Is an art gallery a must for future fashion retailers?
When the world's leading brands created new stores in various countries, they seemed to have established a certain principle that flagship stores must have art galleries. In Japan, for example, there are Louis Vuitton's Espace Louis Vuitton (Omotesando), Chanel's CHANEL NEXUS HALL (Ginza), Hermes' Ginza Maison Hermès (Ginza), and so on. Each gallery has a professional curator who is responsible for creating ideas and holding various unique exhibitions. Among them, the most unique exhibition is Chanel’s NEXUS HALL, which not only holds various art exhibitions but also holds classical music concerts.
These activities are not only social enterprise activities that showcase brand values and artistic events but also help to enhance their most important intangible asset, the brand image. Brand image is a major factor that influences corporate value, and it is also an important part of business strategy. Compared with other industries that only regard art activity as a sponsorship event, luxury brands use art as a product strategy. For example, Louis Vuitton has collaborated with world-class artists such as Takashi Murakami and Yayoi Kusama to launch products for a limited time, whilst Coach collaborated with Basquiat for their most recent bags collection. The window and the in-store visual display are also following the same direction to showcase the concept.
On the other hand, from a more realistic point of view, arts and cultural activities are actually a very clever way to reduce taxes for those big conglomerates and companies. Cultural philanthropy not only enriches the art sector of a country but also provides attractive tax incentives for donors. That is why in the fashion capital Paris, we are seeing luxury conglomerates such as LVMH (Louis Vuitton Foundation), Richemont (Cartier Foundation for Contemporary Art) and Kering (Musée Yves Saint Laurent Paris) are opening their door to new sectors in the world of art. By donating art and money to museums or even establishing their own foundations, luxury conglomerates earn not only their brand image and create new means to increase public engagement but also cut down their corporate tax bill.
Art is not the privilege of luxury brands
However, art and cultural activities are not limited to luxury brands. Many independent brands or concept stores and multi-brand boutiques often operate physical stores in the form of artistic cooperation. Agnès b. usually turns their boutique into a photography gallery, showcasing the photograph works by the creative director Agnès and inspiration of the collections. The minimalist sculptures and furniture are interspersed in the boutique of The Row with clothing collections highlighting The Row’s aesthetic of simplicity. As long as the choice of the art pieces resonates with the brand's values, without expensive treasure paintings passing down through
generations as large conglomerates possess, the works of emerging artists that meet the brand aesthetic can also present the brand’s dignified style.
For emerging younger designer brands, inserting art into their business can also be a good way to generate buzz in the community and customers, and further, improve the social visibility of the brand. Through licensing collaborations with national museums, Just In XX, a Taiwanese designer brand implemented the idea of transforming ancient artworks into their fashionable pieces and successfully built up their visibility in the country as well as impressed the New York Fashion Week. In their boutique, you won’t see the real ancient artworks, but you can easily recognize the transformed pieces as a chair, a plate, or a poster on the wall and every other corner in the space that resonates with their clothing collections.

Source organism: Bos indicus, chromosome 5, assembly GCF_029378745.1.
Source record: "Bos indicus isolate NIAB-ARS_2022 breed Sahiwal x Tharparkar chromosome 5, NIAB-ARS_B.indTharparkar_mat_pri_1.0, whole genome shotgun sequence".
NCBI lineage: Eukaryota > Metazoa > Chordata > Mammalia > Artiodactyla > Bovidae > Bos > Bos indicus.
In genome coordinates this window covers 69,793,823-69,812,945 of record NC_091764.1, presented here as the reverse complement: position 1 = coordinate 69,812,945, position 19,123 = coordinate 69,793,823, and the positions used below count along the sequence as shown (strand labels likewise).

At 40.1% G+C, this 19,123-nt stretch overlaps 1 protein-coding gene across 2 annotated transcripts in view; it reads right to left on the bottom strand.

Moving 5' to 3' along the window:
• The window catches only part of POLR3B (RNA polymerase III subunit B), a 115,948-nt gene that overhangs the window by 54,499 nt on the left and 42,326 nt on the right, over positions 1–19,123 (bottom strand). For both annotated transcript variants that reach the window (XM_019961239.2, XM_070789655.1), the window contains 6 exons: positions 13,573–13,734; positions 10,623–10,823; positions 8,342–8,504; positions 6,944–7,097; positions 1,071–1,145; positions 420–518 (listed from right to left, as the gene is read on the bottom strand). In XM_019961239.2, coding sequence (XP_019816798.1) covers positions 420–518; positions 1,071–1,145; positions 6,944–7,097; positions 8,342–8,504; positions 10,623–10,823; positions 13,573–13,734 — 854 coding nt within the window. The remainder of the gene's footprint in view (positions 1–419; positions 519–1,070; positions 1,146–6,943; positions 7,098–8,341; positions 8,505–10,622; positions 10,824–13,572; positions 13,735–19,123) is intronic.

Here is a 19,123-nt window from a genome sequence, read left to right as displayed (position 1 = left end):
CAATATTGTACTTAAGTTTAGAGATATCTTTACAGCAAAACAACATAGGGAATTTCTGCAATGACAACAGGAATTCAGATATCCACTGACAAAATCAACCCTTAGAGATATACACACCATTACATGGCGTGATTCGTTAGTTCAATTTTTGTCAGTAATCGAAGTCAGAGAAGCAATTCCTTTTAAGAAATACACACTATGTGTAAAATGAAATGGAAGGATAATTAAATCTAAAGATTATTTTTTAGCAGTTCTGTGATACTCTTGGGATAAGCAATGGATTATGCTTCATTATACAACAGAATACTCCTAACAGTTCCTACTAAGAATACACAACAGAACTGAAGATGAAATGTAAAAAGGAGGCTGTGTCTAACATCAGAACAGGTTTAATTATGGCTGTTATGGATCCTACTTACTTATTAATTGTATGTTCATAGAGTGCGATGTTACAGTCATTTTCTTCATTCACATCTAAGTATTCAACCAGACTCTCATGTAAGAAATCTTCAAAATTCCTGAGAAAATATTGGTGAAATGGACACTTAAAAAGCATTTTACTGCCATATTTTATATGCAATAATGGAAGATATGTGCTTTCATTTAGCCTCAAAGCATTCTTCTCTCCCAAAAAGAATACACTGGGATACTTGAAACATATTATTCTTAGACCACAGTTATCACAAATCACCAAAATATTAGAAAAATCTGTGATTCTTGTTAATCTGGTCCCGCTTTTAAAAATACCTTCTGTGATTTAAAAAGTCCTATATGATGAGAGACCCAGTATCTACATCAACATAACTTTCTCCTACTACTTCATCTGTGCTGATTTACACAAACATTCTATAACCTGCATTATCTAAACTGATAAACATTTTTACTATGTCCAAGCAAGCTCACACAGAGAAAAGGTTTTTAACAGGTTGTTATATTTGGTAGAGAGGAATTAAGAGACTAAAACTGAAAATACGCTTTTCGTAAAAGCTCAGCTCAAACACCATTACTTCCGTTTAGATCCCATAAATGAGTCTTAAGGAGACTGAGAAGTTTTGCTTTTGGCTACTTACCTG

Looking toward the future
Known for artistic collaborations, the British high-end department store Selfridges seized the opportunity in the virtual world. An ambitious attempt “The new order” kicked off its AW2019 campaign by inviting 5 digital creatives to imagine the future of fashion and shopping, and pushed the visual content approach into new territory. The resulting digital projects included an AR installation that turns the atrium of its Oxford Street store into a swirling water column filled with luminous sculptures; an interactive 3D makeup try-on photo booth; and a series of 3D set design shoppable window displays with the surreal concept of clothing walking without models. With purposefully keeping an open brief and creative freedom, Selfridges collaborates with artists because of the admiration of their works, and hopes their creativity can bring the new way of visual communication into unexpected new experiences. Initially, it was just an experimental project, but it turned out to bring unlimited feasibility and business opportunities in the future.
“New ideas are sparked by radical times, so we asked ourselves, which were the best innovations to take forward into the 2020s?” -- Emma Kidd, director of creative direction at Selfridges.
The relationship between the brand and the artist is a kind of cooperation that recognizes each other's values, which are the corporate value of the enterprise and the existence value of the artist itself. Different tiers of fashion brands have different approaches to combine art with their business. The function of the physical boutique has evolved into a more experiential approach since the rapid development of technology that made digitization more common and complete throughout industries. By combining with art, the future of physical boutique is going to be as a destination for entertainment and physical interaction venues instead of only a place for commerce. Through cooperation, the connection between art and fashion can be strengthened, and art can be integrated into our daily lives in a more approachable way, thereby establishing a win-win relationship.